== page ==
A second opinion is when you ask a doctor if they agree with your diagnosis or treatment. You can ask your doctor to be referred for a second opinion if you do not agree with them, but you do not have a right to a second opinion.
You can get a second opinion by asking to see another GP at your surgery or you could consider changing your GP practice. You can ask your GP to arrange a second opinion from another GP or specialist. However, if they don’t think its necessary, they do not have to do this. If a GP refers you for a second opinion, you cannot insist on seeing a particular doctor. However, you should not be referred to someone you do not wish to see. If the GP refuses to arrange a second opinion, you may wish to change your GP.
There are several ways of getting a second opinion from a hospital consultant or specialist.
Before asking for a second opinion, it’s worth asking your consultant team to go over your diagnosis and explain anything you don’t understand. If you’re unhappy with your diagnosis or would like to consider a different course of treatment, discuss this with them. Your healthcare team will be happy to explain things, and, in many cases, there may be no need for a second opinion.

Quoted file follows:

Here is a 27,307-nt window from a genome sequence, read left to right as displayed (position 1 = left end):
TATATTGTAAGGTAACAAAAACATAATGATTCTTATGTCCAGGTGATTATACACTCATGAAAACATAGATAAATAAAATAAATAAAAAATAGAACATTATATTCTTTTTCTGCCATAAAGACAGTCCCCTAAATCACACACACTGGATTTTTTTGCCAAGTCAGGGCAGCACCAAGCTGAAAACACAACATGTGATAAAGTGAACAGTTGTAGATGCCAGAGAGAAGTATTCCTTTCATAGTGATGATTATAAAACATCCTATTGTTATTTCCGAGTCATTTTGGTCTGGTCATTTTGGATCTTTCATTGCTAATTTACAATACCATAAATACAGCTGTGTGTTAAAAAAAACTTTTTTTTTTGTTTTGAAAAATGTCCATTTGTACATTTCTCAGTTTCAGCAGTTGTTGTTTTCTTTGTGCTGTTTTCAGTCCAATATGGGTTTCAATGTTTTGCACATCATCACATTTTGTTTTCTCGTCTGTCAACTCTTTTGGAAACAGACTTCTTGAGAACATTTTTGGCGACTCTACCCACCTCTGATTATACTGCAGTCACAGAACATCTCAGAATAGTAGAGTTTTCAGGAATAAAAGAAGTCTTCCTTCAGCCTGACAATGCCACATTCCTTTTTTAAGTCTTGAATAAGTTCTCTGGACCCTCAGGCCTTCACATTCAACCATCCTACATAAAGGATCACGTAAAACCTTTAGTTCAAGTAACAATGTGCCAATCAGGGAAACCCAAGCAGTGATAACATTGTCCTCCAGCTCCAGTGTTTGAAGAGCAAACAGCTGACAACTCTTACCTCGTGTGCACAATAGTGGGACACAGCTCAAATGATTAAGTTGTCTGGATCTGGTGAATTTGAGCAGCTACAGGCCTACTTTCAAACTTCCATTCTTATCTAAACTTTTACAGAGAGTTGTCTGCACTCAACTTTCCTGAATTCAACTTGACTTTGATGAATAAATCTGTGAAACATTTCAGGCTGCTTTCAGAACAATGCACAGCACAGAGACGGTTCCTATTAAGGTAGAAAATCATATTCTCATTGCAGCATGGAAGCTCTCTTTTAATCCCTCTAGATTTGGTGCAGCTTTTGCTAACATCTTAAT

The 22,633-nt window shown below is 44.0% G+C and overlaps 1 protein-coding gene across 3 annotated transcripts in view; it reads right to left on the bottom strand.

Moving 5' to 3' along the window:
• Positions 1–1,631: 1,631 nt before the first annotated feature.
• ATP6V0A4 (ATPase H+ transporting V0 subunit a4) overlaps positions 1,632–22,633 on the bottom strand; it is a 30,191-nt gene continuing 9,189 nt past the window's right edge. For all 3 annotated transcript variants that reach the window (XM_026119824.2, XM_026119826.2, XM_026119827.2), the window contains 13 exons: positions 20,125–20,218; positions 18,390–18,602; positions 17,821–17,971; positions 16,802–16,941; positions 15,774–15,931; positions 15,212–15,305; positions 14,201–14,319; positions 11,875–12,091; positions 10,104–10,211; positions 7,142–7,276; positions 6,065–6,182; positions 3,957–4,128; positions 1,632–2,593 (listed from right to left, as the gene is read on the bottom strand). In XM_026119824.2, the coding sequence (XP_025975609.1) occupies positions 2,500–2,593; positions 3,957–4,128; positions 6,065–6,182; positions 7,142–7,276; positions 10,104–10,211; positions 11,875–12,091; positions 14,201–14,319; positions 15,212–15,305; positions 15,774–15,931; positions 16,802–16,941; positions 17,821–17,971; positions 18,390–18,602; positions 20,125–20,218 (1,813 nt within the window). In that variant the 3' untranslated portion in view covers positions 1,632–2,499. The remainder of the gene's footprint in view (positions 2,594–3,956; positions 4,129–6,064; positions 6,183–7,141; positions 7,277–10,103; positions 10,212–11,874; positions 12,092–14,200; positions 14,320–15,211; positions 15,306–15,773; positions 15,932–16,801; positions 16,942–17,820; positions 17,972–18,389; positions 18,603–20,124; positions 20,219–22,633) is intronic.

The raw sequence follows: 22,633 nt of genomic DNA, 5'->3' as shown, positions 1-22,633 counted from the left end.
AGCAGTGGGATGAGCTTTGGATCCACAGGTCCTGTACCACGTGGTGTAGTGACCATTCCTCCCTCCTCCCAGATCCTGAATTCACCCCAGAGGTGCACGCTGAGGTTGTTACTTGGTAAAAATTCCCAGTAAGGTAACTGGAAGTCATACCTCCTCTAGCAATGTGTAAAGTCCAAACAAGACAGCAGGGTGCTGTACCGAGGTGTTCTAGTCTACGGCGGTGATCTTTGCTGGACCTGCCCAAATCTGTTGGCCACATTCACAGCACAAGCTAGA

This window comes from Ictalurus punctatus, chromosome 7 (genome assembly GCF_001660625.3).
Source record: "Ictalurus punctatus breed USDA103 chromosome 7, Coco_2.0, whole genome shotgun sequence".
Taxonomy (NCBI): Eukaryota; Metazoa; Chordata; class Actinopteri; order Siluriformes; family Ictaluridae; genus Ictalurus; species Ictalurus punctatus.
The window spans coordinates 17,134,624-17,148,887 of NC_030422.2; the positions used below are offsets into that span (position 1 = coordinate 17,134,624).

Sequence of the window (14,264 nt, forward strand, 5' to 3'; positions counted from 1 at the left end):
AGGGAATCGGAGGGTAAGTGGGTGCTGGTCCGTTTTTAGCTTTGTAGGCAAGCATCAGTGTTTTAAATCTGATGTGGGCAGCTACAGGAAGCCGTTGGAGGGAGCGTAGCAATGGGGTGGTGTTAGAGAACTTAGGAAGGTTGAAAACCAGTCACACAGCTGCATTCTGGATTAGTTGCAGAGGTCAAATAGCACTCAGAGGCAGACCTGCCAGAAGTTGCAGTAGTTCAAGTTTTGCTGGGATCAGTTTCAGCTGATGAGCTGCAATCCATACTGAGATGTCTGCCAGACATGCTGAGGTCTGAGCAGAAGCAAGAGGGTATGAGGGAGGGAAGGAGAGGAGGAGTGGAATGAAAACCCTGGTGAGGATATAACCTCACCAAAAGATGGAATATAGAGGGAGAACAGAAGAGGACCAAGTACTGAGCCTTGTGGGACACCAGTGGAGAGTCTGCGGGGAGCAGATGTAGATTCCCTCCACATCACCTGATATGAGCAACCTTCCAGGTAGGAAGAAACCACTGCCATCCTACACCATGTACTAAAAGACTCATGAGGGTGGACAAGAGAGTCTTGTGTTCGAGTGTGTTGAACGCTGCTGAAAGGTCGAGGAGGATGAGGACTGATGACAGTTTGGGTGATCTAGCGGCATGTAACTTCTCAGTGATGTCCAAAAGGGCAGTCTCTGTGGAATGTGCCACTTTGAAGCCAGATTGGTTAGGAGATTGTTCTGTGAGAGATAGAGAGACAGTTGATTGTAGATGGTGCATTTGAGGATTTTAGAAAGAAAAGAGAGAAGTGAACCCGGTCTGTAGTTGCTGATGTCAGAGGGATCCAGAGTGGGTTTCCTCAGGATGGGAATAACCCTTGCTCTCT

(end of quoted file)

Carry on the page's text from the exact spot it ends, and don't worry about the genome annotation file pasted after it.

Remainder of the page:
If you are still unhappy, speak to your GP. They will be able to refer you for a second opinion, either on the NHS or privately. This can allow you to get an independent second opinion. Some people do their own research to find the name of a consultant they think they would like to see.
For funding reasons, your current consultant may not be able to refer you to other specialists. They may recommend talking to your GP about getting a second opinion from another specialist. You may worry that asking for a second opinion will upset your consultant. But this is unlikely to happen. Doctors often ask for the opinion of a colleague, especially for complex cases.
People who are referred for a second opinion are treated as a new patient referral and are assessed appropriately. A second opinion with a different healthcare team may be at a different hospital which could, in some cases, involve additional travelling. Whilst waiting for your second opinion, you may wish to discuss or inform your initial healthcare team about this. If you have a serious medical condition requiring urgent treatment, we advise that you discuss this with the team and ask whether any delay in starting treatment could affect your wellbeing.
Getting a Second Opinon